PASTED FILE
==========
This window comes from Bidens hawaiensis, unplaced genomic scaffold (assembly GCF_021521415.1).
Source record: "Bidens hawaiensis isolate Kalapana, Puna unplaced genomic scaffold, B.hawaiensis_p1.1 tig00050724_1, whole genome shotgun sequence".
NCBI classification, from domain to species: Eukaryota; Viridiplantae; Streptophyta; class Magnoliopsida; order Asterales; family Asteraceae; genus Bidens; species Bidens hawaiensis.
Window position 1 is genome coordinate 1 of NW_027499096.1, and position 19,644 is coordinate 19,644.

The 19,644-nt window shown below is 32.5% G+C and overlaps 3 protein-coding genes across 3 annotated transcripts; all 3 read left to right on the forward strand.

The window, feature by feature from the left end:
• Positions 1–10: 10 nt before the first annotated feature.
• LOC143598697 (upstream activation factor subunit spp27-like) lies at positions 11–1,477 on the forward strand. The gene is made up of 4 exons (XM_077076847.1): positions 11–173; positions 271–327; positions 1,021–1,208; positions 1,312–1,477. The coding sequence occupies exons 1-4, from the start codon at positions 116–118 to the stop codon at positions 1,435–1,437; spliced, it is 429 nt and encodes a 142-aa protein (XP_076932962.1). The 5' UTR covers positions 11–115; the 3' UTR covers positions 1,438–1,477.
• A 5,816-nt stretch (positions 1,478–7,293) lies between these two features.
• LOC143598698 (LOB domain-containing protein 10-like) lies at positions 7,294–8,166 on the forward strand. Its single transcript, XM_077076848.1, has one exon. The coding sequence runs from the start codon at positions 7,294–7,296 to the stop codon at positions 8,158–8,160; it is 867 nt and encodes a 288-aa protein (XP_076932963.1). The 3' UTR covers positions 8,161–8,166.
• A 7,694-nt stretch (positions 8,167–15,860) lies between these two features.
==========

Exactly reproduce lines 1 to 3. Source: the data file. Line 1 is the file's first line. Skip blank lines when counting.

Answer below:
This window comes from Bidens hawaiensis, unplaced genomic scaffold (assembly GCF_021521415.1).
Source record: "Bidens hawaiensis isolate Kalapana, Puna unplaced genomic scaffold, B.hawaiensis_p1.1 tig00050724_1, whole genome shotgun sequence".
NCBI classification, from domain to species: Eukaryota; Viridiplantae; Streptophyta; class Magnoliopsida; order Asterales; family Asteraceae; genus Bidens; species Bidens hawaiensis.